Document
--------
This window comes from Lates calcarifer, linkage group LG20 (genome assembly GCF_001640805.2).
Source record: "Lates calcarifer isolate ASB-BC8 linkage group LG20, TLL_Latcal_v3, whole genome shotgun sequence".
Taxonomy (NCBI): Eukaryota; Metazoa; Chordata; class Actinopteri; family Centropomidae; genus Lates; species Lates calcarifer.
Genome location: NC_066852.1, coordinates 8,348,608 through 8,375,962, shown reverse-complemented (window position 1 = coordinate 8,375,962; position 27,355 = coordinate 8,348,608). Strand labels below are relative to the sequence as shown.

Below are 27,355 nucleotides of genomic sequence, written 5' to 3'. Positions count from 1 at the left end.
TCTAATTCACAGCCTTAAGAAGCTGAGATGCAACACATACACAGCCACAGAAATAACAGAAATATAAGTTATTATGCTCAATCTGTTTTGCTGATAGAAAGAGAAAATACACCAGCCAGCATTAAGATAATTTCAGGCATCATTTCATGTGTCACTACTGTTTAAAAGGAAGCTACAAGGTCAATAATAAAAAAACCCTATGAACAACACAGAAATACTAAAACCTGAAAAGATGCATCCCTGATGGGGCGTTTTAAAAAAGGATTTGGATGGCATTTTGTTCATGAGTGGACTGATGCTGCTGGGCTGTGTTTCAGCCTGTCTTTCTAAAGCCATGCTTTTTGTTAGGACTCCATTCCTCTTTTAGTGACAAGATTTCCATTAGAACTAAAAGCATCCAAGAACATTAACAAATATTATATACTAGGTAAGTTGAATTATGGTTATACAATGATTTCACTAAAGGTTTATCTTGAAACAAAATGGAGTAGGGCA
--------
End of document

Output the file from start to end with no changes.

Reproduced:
This window comes from Lates calcarifer, linkage group LG20 (genome assembly GCF_001640805.2).
Source record: "Lates calcarifer isolate ASB-BC8 linkage group LG20, TLL_Latcal_v3, whole genome shotgun sequence".
Taxonomy (NCBI): Eukaryota; Metazoa; Chordata; class Actinopteri; family Centropomidae; genus Lates; species Lates calcarifer.
Genome location: NC_066852.1, coordinates 8,348,608 through 8,375,962, shown reverse-complemented (window position 1 = coordinate 8,375,962; position 27,355 = coordinate 8,348,608). Strand labels below are relative to the sequence as shown.

Below are 27,355 nucleotides of genomic sequence, written 5' to 3'. Positions count from 1 at the left end.
TCTAATTCACAGCCTTAAGAAGCTGAGATGCAACACATACACAGCCACAGAAATAACAGAAATATAAGTTATTATGCTCAATCTGTTTTGCTGATAGAAAGAGAAAATACACCAGCCAGCATTAAGATAATTTCAGGCATCATTTCATGTGTCACTACTGTTTAAAAGGAAGCTACAAGGTCAATAATAAAAAAACCCTATGAACAACACAGAAATACTAAAACCTGAAAAGATGCATCCCTGATGGGGCGTTTTAAAAAAGGATTTGGATGGCATTTTGTTCATGAGTGGACTGATGCTGCTGGGCTGTGTTTCAGCCTGTCTTTCTAAAGCCATGCTTTTTGTTAGGACTCCATTCCTCTTTTAGTGACAAGATTTCCATTAGAACTAAAAGCATCCAAGAACATTAACAAATATTATATACTAGGTAAGTTGAATTATGGTTATACAATGATTTCACTAAAGGTTTATCTTGAAACAAAATGGAGTAGGGCA